Glenn Toms: That's one way, but then I look at grey nomads, people who've retired, and they do take their pets with them and that does come with its difficulties because not everywhere accepts pets. Not all tourist parks do. Many do now, because there are so many, but then the majority of their time is at a location, so the actual time that they're in transit with the pet inside the vehicle is actually a really small time of their experience. I think for people retired and traveling, it's probably a bit easier than for a family going away.
Deb Eccleston: Definitely.
Matt Bron: We travel with our Labrador, Mavis. She comes with us everywhere, and it's a big part of the kids' life having Mavis with us. She sits at their feet and she's got her own little seatbelt and harness. We really enjoy it. I think the difficult part for the pets, as you get further out west as well, is there's a lot of wild dog problems in this country at the moment. And a lot of local areas are baiting to remove those dogs. That can be a real risk for family dog owners if they let them run ... think they're open in the wild out there and letting them have a run. So you have to be really mindful of the different areas you're in and the different jurisdictions and what they've got going on.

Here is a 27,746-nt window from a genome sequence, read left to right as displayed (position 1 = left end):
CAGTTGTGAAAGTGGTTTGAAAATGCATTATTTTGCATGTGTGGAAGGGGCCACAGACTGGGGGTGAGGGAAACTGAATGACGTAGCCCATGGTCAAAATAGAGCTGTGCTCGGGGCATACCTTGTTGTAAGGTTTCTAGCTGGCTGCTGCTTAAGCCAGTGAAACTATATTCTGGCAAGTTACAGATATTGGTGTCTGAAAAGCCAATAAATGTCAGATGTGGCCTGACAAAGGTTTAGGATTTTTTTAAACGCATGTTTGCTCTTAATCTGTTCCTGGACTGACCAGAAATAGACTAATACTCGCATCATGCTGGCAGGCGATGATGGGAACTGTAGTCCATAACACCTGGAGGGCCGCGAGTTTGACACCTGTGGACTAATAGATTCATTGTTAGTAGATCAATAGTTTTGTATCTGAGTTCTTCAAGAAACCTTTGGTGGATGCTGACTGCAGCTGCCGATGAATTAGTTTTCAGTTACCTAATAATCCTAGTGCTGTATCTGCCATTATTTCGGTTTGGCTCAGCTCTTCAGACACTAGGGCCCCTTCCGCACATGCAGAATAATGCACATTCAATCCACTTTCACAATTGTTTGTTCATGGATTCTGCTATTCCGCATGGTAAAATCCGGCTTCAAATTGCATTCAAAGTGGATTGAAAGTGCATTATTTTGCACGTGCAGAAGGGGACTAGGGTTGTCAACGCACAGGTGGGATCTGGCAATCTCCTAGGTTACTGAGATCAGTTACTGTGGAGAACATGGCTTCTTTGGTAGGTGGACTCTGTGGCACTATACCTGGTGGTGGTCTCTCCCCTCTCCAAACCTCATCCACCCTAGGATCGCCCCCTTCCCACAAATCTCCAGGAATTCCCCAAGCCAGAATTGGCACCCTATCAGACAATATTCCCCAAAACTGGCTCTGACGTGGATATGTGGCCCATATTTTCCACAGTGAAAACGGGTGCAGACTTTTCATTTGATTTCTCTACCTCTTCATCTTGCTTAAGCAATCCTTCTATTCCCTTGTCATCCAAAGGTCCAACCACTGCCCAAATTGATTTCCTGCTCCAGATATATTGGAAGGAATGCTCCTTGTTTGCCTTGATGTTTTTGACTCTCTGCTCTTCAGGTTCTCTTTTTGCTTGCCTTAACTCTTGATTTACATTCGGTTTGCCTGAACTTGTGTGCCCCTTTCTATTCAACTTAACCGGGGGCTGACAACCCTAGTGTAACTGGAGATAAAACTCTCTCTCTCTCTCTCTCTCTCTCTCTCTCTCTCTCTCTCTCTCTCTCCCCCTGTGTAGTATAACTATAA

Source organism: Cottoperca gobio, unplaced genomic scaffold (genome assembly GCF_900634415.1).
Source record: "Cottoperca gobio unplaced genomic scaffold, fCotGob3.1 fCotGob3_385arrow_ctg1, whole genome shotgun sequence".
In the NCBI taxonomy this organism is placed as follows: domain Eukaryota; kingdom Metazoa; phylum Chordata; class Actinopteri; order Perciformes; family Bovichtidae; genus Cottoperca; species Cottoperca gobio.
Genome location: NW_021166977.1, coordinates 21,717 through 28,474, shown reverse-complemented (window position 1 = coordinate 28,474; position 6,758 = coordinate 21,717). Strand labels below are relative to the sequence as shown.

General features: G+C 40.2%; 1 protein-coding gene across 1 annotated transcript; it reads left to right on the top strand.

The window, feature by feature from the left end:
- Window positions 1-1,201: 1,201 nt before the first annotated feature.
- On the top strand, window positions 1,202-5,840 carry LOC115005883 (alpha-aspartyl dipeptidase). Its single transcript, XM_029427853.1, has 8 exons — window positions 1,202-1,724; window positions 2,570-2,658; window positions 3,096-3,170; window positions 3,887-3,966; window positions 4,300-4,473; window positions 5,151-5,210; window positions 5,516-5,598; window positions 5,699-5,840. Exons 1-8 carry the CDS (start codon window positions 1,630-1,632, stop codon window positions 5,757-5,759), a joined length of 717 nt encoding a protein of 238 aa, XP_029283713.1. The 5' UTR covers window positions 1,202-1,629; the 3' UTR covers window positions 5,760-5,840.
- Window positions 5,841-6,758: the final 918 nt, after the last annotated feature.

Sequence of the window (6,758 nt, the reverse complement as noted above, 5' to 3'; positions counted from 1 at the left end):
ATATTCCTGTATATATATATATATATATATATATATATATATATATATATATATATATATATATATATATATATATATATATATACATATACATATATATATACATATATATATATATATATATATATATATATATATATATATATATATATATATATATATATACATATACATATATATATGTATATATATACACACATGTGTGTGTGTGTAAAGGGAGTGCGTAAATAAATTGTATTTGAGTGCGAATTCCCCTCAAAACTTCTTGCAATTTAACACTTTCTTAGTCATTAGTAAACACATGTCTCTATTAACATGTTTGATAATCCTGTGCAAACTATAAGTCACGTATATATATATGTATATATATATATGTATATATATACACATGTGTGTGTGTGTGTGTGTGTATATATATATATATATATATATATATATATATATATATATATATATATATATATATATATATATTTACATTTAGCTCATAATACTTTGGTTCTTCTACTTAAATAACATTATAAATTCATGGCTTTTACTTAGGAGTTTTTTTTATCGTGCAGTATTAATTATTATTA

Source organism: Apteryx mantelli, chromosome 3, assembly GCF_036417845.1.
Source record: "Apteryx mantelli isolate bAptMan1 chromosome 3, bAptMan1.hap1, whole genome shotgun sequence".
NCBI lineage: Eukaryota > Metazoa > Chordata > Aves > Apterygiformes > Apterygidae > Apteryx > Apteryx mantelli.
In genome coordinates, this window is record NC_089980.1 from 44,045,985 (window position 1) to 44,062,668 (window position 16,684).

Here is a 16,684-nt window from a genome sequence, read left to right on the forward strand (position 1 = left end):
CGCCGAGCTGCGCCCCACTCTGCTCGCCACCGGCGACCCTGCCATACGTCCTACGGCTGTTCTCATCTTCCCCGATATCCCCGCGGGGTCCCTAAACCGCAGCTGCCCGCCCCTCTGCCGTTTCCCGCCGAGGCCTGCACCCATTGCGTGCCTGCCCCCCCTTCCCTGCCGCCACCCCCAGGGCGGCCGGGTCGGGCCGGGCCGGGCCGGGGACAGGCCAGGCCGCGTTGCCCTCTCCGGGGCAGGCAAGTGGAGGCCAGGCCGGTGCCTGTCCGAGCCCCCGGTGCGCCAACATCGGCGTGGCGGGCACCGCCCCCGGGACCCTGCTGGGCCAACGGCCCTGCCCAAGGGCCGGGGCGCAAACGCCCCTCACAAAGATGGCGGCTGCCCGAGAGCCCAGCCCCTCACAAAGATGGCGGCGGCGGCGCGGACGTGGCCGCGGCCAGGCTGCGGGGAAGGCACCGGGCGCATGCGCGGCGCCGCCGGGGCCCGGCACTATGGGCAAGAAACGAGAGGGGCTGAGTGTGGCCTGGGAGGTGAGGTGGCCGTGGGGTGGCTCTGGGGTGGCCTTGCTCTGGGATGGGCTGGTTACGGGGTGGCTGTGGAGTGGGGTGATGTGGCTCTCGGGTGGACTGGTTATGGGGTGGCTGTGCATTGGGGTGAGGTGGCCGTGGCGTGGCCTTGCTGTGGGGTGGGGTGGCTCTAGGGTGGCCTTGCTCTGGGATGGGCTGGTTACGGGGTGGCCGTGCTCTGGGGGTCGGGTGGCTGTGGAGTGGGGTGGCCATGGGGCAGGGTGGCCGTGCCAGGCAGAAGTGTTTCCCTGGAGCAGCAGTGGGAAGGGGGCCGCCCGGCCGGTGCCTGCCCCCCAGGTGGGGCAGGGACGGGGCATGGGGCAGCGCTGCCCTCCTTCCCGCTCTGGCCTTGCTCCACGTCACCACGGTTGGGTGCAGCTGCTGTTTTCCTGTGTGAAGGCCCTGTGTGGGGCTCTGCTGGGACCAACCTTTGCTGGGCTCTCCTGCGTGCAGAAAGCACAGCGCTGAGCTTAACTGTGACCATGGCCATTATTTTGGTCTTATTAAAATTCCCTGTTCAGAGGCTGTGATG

Anthony Frangi: There's also a lot of National Parks where you can't take pets. You might travel a long distance thinking you're going for a wonderful walk, and there's a big sign that says, "no pets allowed."
Deb Eccleston: And often, I've seen at holiday parks, while they are more accepting of animals, it's under the direction of them being on a lead at all times.
Matt Bron: Lots of rules.
Deb Eccleston: I actually don't know how you would manage that in terms as an animal owner, because how do you keep your dog ... I don't even know if that's a good experience for them to-
Anthony Frangi: It's much harder, it really is. The point you're raising, it is much harder if you carry your pet with you. There are rewards there, but there's a price to be paid.